We’re here in Koh Tao, a small island off Thailand’s east coast. In the last decade or so it has established itself as a major diving hub, issuing many thousands of scuba certifications each year. Not only is the water warm and clear, but the price is right: a two tank dive with all equipment costs about $42, compared with more than double that in most places. So, I spent the last week getting my PADI Advanced Open Water certification.
I first got my open water certification way back in 1996. To be honest, I don’t remember much of anything I learned in the course, but I think it was a lot of theory related to physiology, the effects of pressure on the body, dissolved nitrogen and things like that. I was expecting more of the same in the advanced course.
Instead, the PADI Advanced Diving Manual teaches you things like this:
“When you arrive [at the boat], ask for permission to board and and wait until a crew member invites you aboard.”
“…the big difference between terrestrial and aquatic environments is that on land, organisms are surrounded by air, and underwater they’re surrounded by water.”
Uh, thanks for clarifying that.
Luckily we weren’t required to do too much with the manual. Most of it was common knowledge or common sense; there was very little new information.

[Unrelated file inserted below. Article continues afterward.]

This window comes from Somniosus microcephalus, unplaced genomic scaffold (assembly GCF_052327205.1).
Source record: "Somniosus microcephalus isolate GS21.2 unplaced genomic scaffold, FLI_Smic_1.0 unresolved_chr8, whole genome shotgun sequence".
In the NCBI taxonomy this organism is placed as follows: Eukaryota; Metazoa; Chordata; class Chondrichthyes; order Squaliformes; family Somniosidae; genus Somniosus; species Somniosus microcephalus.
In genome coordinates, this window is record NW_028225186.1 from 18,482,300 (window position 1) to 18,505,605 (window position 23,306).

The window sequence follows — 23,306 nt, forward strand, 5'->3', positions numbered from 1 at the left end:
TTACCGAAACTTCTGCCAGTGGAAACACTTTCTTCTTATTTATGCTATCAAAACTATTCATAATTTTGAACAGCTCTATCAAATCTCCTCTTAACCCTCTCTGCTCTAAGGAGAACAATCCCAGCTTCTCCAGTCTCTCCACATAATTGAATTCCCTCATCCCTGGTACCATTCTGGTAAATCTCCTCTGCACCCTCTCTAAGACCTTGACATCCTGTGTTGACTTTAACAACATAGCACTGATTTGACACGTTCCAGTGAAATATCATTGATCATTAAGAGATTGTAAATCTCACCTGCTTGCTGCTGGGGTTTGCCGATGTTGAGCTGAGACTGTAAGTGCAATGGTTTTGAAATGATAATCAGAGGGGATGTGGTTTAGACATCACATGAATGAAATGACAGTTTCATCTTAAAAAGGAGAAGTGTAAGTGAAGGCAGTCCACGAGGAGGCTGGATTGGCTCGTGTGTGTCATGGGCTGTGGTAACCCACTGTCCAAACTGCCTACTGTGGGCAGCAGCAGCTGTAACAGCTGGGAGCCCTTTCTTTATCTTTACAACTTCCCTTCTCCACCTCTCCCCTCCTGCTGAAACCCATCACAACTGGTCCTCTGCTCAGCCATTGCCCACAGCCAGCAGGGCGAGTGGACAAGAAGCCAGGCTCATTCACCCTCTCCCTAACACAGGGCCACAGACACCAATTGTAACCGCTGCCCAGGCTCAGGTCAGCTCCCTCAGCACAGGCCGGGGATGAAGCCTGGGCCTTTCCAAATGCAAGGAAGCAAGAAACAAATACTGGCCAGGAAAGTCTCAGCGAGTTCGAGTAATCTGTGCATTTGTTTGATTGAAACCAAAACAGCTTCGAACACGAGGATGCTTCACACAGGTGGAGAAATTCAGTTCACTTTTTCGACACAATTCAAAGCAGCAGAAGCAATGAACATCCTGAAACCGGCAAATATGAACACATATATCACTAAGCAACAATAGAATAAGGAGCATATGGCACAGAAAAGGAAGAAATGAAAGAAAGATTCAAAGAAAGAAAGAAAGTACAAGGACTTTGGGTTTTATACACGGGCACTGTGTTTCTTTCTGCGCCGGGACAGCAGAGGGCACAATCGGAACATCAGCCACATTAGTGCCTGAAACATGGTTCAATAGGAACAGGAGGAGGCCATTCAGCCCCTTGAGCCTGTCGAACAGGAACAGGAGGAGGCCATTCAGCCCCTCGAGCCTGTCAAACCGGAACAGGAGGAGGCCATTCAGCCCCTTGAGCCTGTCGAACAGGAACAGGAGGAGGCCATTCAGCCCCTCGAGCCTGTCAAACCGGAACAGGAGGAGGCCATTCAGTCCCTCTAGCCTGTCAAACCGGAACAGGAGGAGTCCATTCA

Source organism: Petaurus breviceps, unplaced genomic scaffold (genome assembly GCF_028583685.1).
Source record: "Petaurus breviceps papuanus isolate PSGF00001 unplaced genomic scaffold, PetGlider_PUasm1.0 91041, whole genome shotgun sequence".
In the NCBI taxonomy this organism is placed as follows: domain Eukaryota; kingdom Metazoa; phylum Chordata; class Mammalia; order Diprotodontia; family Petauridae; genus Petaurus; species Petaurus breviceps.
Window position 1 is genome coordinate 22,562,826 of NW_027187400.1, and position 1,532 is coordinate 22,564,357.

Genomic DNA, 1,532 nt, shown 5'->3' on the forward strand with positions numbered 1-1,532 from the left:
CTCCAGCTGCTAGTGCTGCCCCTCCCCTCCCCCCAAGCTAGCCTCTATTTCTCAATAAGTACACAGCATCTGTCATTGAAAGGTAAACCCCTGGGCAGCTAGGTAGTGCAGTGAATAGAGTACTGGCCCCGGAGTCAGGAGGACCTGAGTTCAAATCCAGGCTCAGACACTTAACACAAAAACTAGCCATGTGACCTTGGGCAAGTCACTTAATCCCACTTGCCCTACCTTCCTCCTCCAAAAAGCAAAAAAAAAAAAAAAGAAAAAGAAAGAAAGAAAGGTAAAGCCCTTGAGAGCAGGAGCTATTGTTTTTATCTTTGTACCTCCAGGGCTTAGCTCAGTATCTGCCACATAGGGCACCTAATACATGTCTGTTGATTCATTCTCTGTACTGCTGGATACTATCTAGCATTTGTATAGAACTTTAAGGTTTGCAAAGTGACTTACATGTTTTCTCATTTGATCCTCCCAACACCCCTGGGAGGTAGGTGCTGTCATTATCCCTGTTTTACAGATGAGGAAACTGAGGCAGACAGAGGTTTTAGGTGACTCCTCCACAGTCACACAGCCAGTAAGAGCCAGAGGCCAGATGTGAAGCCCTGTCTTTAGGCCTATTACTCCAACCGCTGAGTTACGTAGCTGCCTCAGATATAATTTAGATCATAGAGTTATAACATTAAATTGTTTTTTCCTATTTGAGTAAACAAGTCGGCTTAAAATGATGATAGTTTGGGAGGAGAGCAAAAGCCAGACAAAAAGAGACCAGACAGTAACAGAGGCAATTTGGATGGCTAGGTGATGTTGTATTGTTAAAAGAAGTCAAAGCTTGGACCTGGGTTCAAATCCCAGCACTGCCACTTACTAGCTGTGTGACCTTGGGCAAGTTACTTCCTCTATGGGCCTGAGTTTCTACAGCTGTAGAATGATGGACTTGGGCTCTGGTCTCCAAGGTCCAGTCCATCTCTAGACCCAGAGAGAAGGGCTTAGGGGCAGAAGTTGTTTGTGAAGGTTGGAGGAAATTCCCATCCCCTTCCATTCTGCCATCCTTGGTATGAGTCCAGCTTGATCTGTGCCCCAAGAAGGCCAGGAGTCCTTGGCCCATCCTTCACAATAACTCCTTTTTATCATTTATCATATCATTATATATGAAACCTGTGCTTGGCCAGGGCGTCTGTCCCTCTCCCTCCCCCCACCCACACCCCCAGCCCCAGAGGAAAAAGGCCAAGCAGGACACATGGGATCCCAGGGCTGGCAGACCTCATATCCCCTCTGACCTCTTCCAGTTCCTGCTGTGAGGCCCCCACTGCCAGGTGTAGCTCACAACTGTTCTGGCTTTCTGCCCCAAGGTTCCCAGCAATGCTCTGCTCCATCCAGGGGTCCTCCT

The advanced course was more about spending time in the water. My instructor was fantastic, and apparently a bit of a legend on the island (he has logged more than 7,000 dives!). For each dive we focused on just one thing, for example, fine-tuning your buoyancy techniques, or navigation skills. Usually when I go diving my mind is filled with a thousand things: am I breathing properly? Where is the divemaster? Don’t accidentally touch that sea urchin or that fire coral. How much air do I have left? And so on and so forth. By perfecting certain aspects of diving, one at a time, and just spending a lot more time in the water, the course really does make you a better diver.
We saw barracuda, blue spotted string rays, moray eels, puffer fish, lion fish, box fish, and all kinds of other good stuff (no sharks though, hopefully next time). But the best part of the course was egg yoke ping pong. If you take a raw egg down 30 meters and crack it open, the white dissolves into the water, but the pressure of 30 meters of water makes the yoke remain in tact. You can actually toss it back and forth and swat at it (gently of course) in an underwater game of ping pong. Whoever destroys the egg yoke loses. How come I never saw that on Mr. Wizard as a kid??